HOLLYWOOD—As many TV fans prepare for absolute nostalgia with the return of the FOX classic, “90210” re-coined “BH90210” it got me thinking about the state of reboots in Hollywood. I mean it seemed to start with “Fuller House” and since we’ve had a ton of TV classics return including “Murphy Brown,” “Charmed,” “Will & Grace,” the list goes on and on. However, not all have struck lightning with fans.

Some have been hits, but many others have seen their hopes dashed as they were cancelled. The thing about a reboot is we want nostalgia, but we want something fresh at the same time. Like with “BH90210” it’s the actors and actresses playing heightened versions of themselves and the characters they made iconic on the series. Rather lightning strikes with the series will be determined by ratings, but I will admit I was intrigued and it was NICE to see something that didn’t feel like something I’ve watched before. I mean the self-referential digs the actors and actresses took at themselves were highly entertaining to say the least.

It feels like Hollywood has no fresh ideas, for the TV world reboots are the major craze, whereas with the cinematic universe this has always been the case, more than ever in the early 2000s where there was a remake of almost every horror film that came out in the late 70s or 80s. Now, it seems the remake is ever-present with animated features, but with a twist: a live-action version.

I love a good remake, but I have to be honest and not sugarcoat things: I cannot think of one single remake/reboot that I have seen that was better than the original. I’m being 200 percent honest. If you were to ask me 10 years ago, I would make arguments that certain movies were close to the original, but now that I reflect they don’t come close to the original. There is a reason you should never touch a classic, because the chance to outdo the original are slim to none.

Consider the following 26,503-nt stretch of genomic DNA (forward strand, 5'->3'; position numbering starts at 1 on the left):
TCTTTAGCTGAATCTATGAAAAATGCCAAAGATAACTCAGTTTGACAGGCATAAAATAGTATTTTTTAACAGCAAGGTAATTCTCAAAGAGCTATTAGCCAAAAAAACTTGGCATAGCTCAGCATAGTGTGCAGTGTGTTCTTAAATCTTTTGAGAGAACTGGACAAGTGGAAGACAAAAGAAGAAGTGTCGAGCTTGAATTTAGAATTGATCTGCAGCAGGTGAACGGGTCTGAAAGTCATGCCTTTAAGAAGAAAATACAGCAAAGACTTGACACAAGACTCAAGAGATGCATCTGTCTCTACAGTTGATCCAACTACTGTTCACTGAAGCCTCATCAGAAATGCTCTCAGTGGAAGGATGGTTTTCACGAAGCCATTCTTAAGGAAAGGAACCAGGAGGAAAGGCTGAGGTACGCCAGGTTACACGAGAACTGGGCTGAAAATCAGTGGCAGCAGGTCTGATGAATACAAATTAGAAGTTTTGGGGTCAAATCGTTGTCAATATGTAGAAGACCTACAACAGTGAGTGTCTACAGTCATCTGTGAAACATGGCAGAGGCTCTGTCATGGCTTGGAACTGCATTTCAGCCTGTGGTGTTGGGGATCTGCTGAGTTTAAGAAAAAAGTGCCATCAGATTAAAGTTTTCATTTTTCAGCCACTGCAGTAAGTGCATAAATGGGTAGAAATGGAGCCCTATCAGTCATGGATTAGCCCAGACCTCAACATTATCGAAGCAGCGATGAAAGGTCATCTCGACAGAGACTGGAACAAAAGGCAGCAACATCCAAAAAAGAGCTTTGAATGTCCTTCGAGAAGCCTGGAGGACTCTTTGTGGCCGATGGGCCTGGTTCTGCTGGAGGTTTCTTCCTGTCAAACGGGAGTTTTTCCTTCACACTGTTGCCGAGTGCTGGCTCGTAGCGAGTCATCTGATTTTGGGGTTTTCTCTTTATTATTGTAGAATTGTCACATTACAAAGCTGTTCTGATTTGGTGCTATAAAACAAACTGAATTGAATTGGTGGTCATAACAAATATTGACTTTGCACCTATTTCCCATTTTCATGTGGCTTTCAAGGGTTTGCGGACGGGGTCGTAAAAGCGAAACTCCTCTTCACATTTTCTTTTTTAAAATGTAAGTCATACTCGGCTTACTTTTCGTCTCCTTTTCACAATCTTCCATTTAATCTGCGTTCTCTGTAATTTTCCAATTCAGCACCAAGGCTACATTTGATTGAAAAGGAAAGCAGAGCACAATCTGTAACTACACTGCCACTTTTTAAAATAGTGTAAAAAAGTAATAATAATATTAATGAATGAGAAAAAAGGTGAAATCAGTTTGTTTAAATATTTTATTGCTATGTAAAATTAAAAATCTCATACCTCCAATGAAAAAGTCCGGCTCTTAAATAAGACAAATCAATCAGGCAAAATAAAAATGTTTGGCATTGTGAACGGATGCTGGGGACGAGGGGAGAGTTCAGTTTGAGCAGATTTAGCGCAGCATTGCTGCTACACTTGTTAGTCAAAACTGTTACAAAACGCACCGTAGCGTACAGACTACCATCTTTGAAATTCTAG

In Hollywood, most are concerned with a heightened version of the original, which is a complete bore to me. I don’t want to see the same movie in an elevated time period. Yes, seeing advanced technology and new faces in iconic roles is fun, but is predictable. It does not bring anything fresh to the table or enamor the viewer with a storyline that leaves them in a frenzy (in a good way).

I feel like this is Hollywood’s new go to method, and to be honest I don’t think it has ever changed. We’ve had remakes of classics since the 50s, 60s, 70s, 80s, 90s, 00s and I’m certain it will continue to transpire as movies are made in years to come. To all the Hollywood filmmakers out there, if you are going to compose a remake here are some tips: 1) take a small nugget from the original and utilize that as a draw to the audience 2) craft a story that is in NO WAY directly linked to the original 3) do not attempt to deliver nostalgia to the audience 4) deliver something we haven’t seen before.

I know those things seem easy, but in Hollywood it seems those rules that I have put out there have been ignored time and time again. Why? Everyone wants to recreate a classic scene or moment from the classic. What’s the problem? It never lives up to the expectations or in most situations it falls so flat that it is not even funny. I mean look at the 2007 version of Rob Zombie’s “Halloween” where Michael Myers dons that sheet appearing like a ghost.

It lacked suspense and the sheer dread that the original sustained. Why? The character had no idea she was about to meet her fate, whereas with the remake there wasn’t enough punch to heightened the tension for the audience if you ask me. You might be thinking I’m being the punching bag for horror remakes, but it applies to all genres, and to all you have to do is look at the 2001 remake of “Planet of the Apes” starring Mark Wahlberg.

I mean that movie was terrible and did not come close to blowing the socks off the audience with the reveal that the planet our hero was on the entire time was actually Earth. It’s difficult to implement a twist like that, when the audience already knows what the twist is. So this is my plea to Hollywood, if you’re going to reboot a classic bring something unknown, unfamiliar to the audience to make us want more of it. Nostalgia only works to a certain degree, and after it wears off then what?